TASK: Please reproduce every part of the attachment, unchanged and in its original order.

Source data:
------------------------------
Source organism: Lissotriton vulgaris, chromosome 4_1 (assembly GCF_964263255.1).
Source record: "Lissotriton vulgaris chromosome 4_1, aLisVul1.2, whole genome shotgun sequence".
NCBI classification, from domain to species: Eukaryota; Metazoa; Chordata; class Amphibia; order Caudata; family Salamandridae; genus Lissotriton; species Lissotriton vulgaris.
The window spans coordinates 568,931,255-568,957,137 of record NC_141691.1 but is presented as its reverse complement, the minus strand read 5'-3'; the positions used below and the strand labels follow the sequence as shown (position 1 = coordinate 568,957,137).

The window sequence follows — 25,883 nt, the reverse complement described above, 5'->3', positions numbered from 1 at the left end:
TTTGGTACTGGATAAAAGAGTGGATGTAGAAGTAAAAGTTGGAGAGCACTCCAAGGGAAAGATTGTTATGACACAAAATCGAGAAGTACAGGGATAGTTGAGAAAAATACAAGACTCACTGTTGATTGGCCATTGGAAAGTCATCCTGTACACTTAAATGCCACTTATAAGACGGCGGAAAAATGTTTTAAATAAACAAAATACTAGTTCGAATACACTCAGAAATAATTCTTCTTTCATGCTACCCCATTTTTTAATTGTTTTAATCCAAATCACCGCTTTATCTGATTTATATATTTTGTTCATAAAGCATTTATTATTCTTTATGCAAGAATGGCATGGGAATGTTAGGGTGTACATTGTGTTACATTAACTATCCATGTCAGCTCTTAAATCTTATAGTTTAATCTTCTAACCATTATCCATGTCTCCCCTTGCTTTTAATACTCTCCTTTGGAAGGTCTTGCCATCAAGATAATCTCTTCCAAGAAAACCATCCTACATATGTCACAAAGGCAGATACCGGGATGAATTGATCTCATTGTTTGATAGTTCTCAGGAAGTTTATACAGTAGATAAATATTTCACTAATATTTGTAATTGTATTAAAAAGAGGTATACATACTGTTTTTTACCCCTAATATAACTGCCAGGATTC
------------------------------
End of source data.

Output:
Source organism: Lissotriton vulgaris, chromosome 4_1 (assembly GCF_964263255.1).
Source record: "Lissotriton vulgaris chromosome 4_1, aLisVul1.2, whole genome shotgun sequence".
NCBI classification, from domain to species: Eukaryota; Metazoa; Chordata; class Amphibia; order Caudata; family Salamandridae; genus Lissotriton; species Lissotriton vulgaris.
The window spans coordinates 568,931,255-568,957,137 of record NC_141691.1 but is presented as its reverse complement, the minus strand read 5'-3'; the positions used below and the strand labels follow the sequence as shown (position 1 = coordinate 568,957,137).

The window sequence follows — 25,883 nt, the reverse complement described above, 5'->3', positions numbered from 1 at the left end:
TTTGGTACTGGATAAAAGAGTGGATGTAGAAGTAAAAGTTGGAGAGCACTCCAAGGGAAAGATTGTTATGACACAAAATCGAGAAGTACAGGGATAGTTGAGAAAAATACAAGACTCACTGTTGATTGGCCATTGGAAAGTCATCCTGTACACTTAAATGCCACTTATAAGACGGCGGAAAAATGTTTTAAATAAACAAAATACTAGTTCGAATACACTCAGAAATAATTCTTCTTTCATGCTACCCCATTTTTTAATTGTTTTAATCCAAATCACCGCTTTATCTGATTTATATATTTTGTTCATAAAGCATTTATTATTCTTTATGCAAGAATGGCATGGGAATGTTAGGGTGTACATTGTGTTACATTAACTATCCATGTCAGCTCTTAAATCTTATAGTTTAATCTTCTAACCATTATCCATGTCTCCCCTTGCTTTTAATACTCTCCTTTGGAAGGTCTTGCCATCAAGATAATCTCTTCCAAGAAAACCATCCTACATATGTCACAAAGGCAGATACCGGGATGAATTGATCTCATTGTTTGATAGTTCTCAGGAAGTTTATACAGTAGATAAATATTTCACTAATATTTGTAATTGTATTAAAAAGAGGTATACATACTGTTTTTTACCCCTAATATAACTGCCAGGATTC